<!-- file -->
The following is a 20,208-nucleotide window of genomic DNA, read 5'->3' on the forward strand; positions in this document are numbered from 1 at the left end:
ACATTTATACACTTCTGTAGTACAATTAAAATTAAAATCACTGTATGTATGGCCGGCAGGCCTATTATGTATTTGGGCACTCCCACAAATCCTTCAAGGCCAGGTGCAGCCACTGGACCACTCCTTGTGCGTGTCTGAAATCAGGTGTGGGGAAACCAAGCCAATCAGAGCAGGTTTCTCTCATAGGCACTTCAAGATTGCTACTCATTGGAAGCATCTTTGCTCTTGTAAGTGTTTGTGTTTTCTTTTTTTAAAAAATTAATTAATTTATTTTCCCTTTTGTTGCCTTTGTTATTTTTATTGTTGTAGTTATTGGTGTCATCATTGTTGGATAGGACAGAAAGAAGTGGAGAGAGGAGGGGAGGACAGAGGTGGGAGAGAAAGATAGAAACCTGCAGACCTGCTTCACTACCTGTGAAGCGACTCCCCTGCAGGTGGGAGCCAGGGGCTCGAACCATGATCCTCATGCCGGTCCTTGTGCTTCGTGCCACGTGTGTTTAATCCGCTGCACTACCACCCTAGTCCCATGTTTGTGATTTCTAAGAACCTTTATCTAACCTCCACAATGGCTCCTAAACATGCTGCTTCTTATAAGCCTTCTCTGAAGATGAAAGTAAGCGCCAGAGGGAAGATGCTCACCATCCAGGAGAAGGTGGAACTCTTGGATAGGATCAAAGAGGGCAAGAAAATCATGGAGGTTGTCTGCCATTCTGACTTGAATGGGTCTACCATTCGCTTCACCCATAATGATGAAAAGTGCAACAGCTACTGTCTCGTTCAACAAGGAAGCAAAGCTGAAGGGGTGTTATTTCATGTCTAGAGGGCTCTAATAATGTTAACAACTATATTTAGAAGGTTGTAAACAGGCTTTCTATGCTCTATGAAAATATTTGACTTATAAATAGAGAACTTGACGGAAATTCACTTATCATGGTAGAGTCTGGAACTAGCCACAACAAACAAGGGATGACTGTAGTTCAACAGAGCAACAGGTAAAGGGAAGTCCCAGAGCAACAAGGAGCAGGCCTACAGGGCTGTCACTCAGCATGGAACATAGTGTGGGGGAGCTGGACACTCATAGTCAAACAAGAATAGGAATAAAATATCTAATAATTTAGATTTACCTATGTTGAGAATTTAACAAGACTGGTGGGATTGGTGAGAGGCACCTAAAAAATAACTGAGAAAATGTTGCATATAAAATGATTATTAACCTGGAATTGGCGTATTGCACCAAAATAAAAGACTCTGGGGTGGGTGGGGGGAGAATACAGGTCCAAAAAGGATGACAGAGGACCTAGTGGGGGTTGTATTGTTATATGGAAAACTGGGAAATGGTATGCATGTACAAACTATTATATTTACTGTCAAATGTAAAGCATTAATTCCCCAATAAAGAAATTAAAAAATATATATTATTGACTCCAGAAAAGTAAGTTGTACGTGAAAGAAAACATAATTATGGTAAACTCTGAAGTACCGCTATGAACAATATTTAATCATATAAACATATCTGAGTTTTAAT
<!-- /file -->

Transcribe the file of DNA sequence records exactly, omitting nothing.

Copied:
The following is a 20,208-nucleotide window of genomic DNA, read 5'->3' on the forward strand; positions in this document are numbered from 1 at the left end:
ACATTTATACACTTCTGTAGTACAATTAAAATTAAAATCACTGTATGTATGGCCGGCAGGCCTATTATGTATTTGGGCACTCCCACAAATCCTTCAAGGCCAGGTGCAGCCACTGGACCACTCCTTGTGCGTGTCTGAAATCAGGTGTGGGGAAACCAAGCCAATCAGAGCAGGTTTCTCTCATAGGCACTTCAAGATTGCTACTCATTGGAAGCATCTTTGCTCTTGTAAGTGTTTGTGTTTTCTTTTTTTAAAAAATTAATTAATTTATTTTCCCTTTTGTTGCCTTTGTTATTTTTATTGTTGTAGTTATTGGTGTCATCATTGTTGGATAGGACAGAAAGAAGTGGAGAGAGGAGGGGAGGACAGAGGTGGGAGAGAAAGATAGAAACCTGCAGACCTGCTTCACTACCTGTGAAGCGACTCCCCTGCAGGTGGGAGCCAGGGGCTCGAACCATGATCCTCATGCCGGTCCTTGTGCTTCGTGCCACGTGTGTTTAATCCGCTGCACTACCACCCTAGTCCCATGTTTGTGATTTCTAAGAACCTTTATCTAACCTCCACAATGGCTCCTAAACATGCTGCTTCTTATAAGCCTTCTCTGAAGATGAAAGTAAGCGCCAGAGGGAAGATGCTCACCATCCAGGAGAAGGTGGAACTCTTGGATAGGATCAAAGAGGGCAAGAAAATCATGGAGGTTGTCTGCCATTCTGACTTGAATGGGTCTACCATTCGCTTCACCCATAATGATGAAAAGTGCAACAGCTACTGTCTCGTTCAACAAGGAAGCAAAGCTGAAGGGGTGTTATTTCATGTCTAGAGGGCTCTAATAATGTTAACAACTATATTTAGAAGGTTGTAAACAGGCTTTCTATGCTCTATGAAAATATTTGACTTATAAATAGAGAACTTGACGGAAATTCACTTATCATGGTAGAGTCTGGAACTAGCCACAACAAACAAGGGATGACTGTAGTTCAACAGAGCAACAGGTAAAGGGAAGTCCCAGAGCAACAAGGAGCAGGCCTACAGGGCTGTCACTCAGCATGGAACATAGTGTGGGGGAGCTGGACACTCATAGTCAAACAAGAATAGGAATAAAATATCTAATAATTTAGATTTACCTATGTTGAGAATTTAACAAGACTGGTGGGATTGGTGAGAGGCACCTAAAAAATAACTGAGAAAATGTTGCATATAAAATGATTATTAACCTGGAATTGGCGTATTGCACCAAAATAAAAGACTCTGGGGTGGGTGGGGGGAGAATACAGGTCCAAAAAGGATGACAGAGGACCTAGTGGGGGTTGTATTGTTATATGGAAAACTGGGAAATGGTATGCATGTACAAACTATTATATTTACTGTCAAATGTAAAGCATTAATTCCCCAATAAAGAAATTAAAAAATATATATTATTGACTCCAGAAAAGTAAGTTGTACGTGAAAGAAAACATAATTATGGTAAACTCTGAAGTACCGCTATGAACAATATTTAATCATATAAACATATCTGAGTTTTAAT